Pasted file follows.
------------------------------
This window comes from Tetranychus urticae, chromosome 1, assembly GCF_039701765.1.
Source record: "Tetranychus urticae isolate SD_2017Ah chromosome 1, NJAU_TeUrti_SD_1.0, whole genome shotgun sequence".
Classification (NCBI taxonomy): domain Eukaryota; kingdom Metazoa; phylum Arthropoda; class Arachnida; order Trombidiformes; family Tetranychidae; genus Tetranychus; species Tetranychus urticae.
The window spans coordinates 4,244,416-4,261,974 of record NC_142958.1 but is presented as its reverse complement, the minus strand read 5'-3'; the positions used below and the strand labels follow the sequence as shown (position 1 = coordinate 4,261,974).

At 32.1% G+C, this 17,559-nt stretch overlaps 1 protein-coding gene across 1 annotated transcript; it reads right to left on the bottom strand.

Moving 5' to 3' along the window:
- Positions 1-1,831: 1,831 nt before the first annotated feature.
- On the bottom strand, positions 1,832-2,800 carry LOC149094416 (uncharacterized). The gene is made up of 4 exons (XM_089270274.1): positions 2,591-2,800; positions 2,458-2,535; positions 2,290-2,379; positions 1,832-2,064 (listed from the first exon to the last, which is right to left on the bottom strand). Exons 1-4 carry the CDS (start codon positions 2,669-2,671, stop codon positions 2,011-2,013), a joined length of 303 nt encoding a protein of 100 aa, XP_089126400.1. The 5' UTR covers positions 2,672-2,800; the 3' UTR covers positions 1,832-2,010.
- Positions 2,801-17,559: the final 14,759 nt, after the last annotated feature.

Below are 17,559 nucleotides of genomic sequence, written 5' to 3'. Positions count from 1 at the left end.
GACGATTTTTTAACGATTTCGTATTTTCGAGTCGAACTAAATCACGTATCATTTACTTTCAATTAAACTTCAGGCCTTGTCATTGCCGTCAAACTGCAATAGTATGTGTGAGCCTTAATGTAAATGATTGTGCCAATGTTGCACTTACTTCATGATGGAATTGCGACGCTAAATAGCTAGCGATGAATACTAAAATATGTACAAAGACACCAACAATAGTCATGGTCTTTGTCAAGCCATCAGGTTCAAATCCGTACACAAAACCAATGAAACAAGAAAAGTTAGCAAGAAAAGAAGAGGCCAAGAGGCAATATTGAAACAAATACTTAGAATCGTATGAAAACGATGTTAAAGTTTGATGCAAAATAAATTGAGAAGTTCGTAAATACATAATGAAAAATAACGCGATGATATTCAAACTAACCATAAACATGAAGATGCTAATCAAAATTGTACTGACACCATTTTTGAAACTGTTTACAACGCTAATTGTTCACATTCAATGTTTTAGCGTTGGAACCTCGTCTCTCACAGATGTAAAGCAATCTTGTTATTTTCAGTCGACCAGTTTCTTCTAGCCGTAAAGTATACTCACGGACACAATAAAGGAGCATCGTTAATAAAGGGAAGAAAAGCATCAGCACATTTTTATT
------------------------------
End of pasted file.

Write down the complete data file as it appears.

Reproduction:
This window comes from Tetranychus urticae, chromosome 1, assembly GCF_039701765.1.
Source record: "Tetranychus urticae isolate SD_2017Ah chromosome 1, NJAU_TeUrti_SD_1.0, whole genome shotgun sequence".
Classification (NCBI taxonomy): domain Eukaryota; kingdom Metazoa; phylum Arthropoda; class Arachnida; order Trombidiformes; family Tetranychidae; genus Tetranychus; species Tetranychus urticae.
The window spans coordinates 4,244,416-4,261,974 of record NC_142958.1 but is presented as its reverse complement, the minus strand read 5'-3'; the positions used below and the strand labels follow the sequence as shown (position 1 = coordinate 4,261,974).

At 32.1% G+C, this 17,559-nt stretch overlaps 1 protein-coding gene across 1 annotated transcript; it reads right to left on the bottom strand.

Moving 5' to 3' along the window:
- Positions 1-1,831: 1,831 nt before the first annotated feature.
- On the bottom strand, positions 1,832-2,800 carry LOC149094416 (uncharacterized). The gene is made up of 4 exons (XM_089270274.1): positions 2,591-2,800; positions 2,458-2,535; positions 2,290-2,379; positions 1,832-2,064 (listed from the first exon to the last, which is right to left on the bottom strand). Exons 1-4 carry the CDS (start codon positions 2,669-2,671, stop codon positions 2,011-2,013), a joined length of 303 nt encoding a protein of 100 aa, XP_089126400.1. The 5' UTR covers positions 2,672-2,800; the 3' UTR covers positions 1,832-2,010.
- Positions 2,801-17,559: the final 14,759 nt, after the last annotated feature.

Below are 17,559 nucleotides of genomic sequence, written 5' to 3'. Positions count from 1 at the left end.
GACGATTTTTTAACGATTTCGTATTTTCGAGTCGAACTAAATCACGTATCATTTACTTTCAATTAAACTTCAGGCCTTGTCATTGCCGTCAAACTGCAATAGTATGTGTGAGCCTTAATGTAAATGATTGTGCCAATGTTGCACTTACTTCATGATGGAATTGCGACGCTAAATAGCTAGCGATGAATACTAAAATATGTACAAAGACACCAACAATAGTCATGGTCTTTGTCAAGCCATCAGGTTCAAATCCGTACACAAAACCAATGAAACAAGAAAAGTTAGCAAGAAAAGAAGAGGCCAAGAGGCAATATTGAAACAAATACTTAGAATCGTATGAAAACGATGTTAAAGTTTGATGCAAAATAAATTGAGAAGTTCGTAAATACATAATGAAAAATAACGCGATGATATTCAAACTAACCATAAACATGAAGATGCTAATCAAAATTGTACTGACACCATTTTTGAAACTGTTTACAACGCTAATTGTTCACATTCAATGTTTTAGCGTTGGAACCTCGTCTCTCACAGATGTAAAGCAATCTTGTTATTTTCAGTCGACCAGTTTCTTCTAGCCGTAAAGTATACTCACGGACACAATAAAGGAGCATCGTTAATAAAGGGAAGAAAAGCATCAGCACATTTTTATT